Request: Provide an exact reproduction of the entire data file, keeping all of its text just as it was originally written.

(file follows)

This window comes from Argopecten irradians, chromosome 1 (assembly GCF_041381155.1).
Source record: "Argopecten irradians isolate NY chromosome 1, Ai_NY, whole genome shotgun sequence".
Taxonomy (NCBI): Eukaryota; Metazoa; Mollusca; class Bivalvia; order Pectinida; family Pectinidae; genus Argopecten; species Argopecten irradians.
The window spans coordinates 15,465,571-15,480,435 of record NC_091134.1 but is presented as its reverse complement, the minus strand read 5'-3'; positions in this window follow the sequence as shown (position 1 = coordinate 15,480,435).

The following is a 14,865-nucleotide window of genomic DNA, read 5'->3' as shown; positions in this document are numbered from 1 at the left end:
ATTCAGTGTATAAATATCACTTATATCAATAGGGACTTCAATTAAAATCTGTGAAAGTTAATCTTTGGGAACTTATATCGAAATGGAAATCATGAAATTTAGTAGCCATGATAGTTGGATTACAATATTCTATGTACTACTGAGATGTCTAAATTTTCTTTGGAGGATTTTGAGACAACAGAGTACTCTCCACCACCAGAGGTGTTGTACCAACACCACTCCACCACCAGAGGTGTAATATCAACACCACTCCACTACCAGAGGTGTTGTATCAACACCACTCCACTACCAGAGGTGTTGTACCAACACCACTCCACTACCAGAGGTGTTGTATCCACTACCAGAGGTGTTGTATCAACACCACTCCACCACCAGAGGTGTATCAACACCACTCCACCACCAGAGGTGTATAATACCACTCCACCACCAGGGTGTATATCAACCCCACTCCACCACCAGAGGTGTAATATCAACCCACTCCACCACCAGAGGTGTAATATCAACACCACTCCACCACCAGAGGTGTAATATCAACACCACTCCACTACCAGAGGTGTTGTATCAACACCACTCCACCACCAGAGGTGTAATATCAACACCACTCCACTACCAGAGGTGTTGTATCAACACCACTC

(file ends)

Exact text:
This window comes from Argopecten irradians, chromosome 1 (assembly GCF_041381155.1).
Source record: "Argopecten irradians isolate NY chromosome 1, Ai_NY, whole genome shotgun sequence".
Taxonomy (NCBI): Eukaryota; Metazoa; Mollusca; class Bivalvia; order Pectinida; family Pectinidae; genus Argopecten; species Argopecten irradians.
The window spans coordinates 15,465,571-15,480,435 of record NC_091134.1 but is presented as its reverse complement, the minus strand read 5'-3'; positions in this window follow the sequence as shown (position 1 = coordinate 15,480,435).

The following is a 14,865-nucleotide window of genomic DNA, read 5'->3' as shown; positions in this document are numbered from 1 at the left end:
ATTCAGTGTATAAATATCACTTATATCAATAGGGACTTCAATTAAAATCTGTGAAAGTTAATCTTTGGGAACTTATATCGAAATGGAAATCATGAAATTTAGTAGCCATGATAGTTGGATTACAATATTCTATGTACTACTGAGATGTCTAAATTTTCTTTGGAGGATTTTGAGACAACAGAGTACTCTCCACCACCAGAGGTGTTGTACCAACACCACTCCACCACCAGAGGTGTAATATCAACACCACTCCACTACCAGAGGTGTTGTATCAACACCACTCCACTACCAGAGGTGTTGTACCAACACCACTCCACTACCAGAGGTGTTGTATCCACTACCAGAGGTGTTGTATCAACACCACTCCACCACCAGAGGTGTATCAACACCACTCCACCACCAGAGGTGTATAATACCACTCCACCACCAGGGTGTATATCAACCCCACTCCACCACCAGAGGTGTAATATCAACCCACTCCACCACCAGAGGTGTAATATCAACACCACTCCACCACCAGAGGTGTAATATCAACACCACTCCACTACCAGAGGTGTTGTATCAACACCACTCCACCACCAGAGGTGTAATATCAACACCACTCCACTACCAGAGGTGTTGTATCAACACCACTC